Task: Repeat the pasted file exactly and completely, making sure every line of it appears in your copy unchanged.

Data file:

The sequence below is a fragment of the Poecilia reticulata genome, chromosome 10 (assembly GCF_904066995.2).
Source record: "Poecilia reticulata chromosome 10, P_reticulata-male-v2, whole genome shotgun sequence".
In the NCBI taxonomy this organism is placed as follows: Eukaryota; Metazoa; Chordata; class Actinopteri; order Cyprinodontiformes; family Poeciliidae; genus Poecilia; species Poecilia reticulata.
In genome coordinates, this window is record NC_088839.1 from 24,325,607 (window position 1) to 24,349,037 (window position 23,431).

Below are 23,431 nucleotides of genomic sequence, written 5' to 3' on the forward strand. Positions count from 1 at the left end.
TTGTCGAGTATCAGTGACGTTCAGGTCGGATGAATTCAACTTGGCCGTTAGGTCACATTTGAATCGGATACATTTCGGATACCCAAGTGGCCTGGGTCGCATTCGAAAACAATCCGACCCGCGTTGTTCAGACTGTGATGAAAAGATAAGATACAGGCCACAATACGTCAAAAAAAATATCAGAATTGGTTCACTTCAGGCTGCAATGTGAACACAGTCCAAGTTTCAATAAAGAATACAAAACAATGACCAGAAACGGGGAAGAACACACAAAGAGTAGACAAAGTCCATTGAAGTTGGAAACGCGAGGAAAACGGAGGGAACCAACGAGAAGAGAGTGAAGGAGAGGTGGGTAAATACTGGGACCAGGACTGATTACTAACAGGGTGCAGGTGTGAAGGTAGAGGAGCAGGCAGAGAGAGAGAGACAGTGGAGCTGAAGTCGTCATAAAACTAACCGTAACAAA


The sequence below is a fragment of the Poecilia reticulata genome, chromosome 10 (assembly GCF_904066995.2).
Source record: "Poecilia reticulata chromosome 10, P_reticulata-male-v2, whole genome shotgun sequence".
In the NCBI taxonomy this organism is placed as follows: Eukaryota; Metazoa; Chordata; class Actinopteri; order Cyprinodontiformes; family Poeciliidae; genus Poecilia; species Poecilia reticulata.
In genome coordinates, this window is record NC_088839.1 from 24,325,607 (window position 1) to 24,349,037 (window position 23,431).

Below are 23,431 nucleotides of genomic sequence, written 5' to 3' on the forward strand. Positions count from 1 at the left end.
TTGTCGAGTATCAGTGACGTTCAGGTCGGATGAATTCAACTTGGCCGTTAGGTCACATTTGAATCGGATACATTTCGGATACCCAAGTGGCCTGGGTCGCATTCGAAAACAATCCGACCCGCGTTGTTCAGACTGTGATGAAAAGATAAGATACAGGCCACAATACGTCAAAAAAAATATCAGAATTGGTTCACTTCAGGCTGCAATGTGAACACAGTCCAAGTTTCAATAAAGAATACAAAACAATGACCAGAAACGGGGAAGAACACACAAAGAGTAGACAAAGTCCATTGAAGTTGGAAACGCGAGGAAAACGGAGGGAACCAACGAGAAGAGAGTGAAGGAGAGGTGGGTAAATACTGGGACCAGGACTGATTACTAACAGGGTGCAGGTGTGAAGGTAGAGGAGCAGGCAGAGAGAGAGAGACAGTGGAGCTGAAGTCGTCATAAAACTAACCGTAACAAA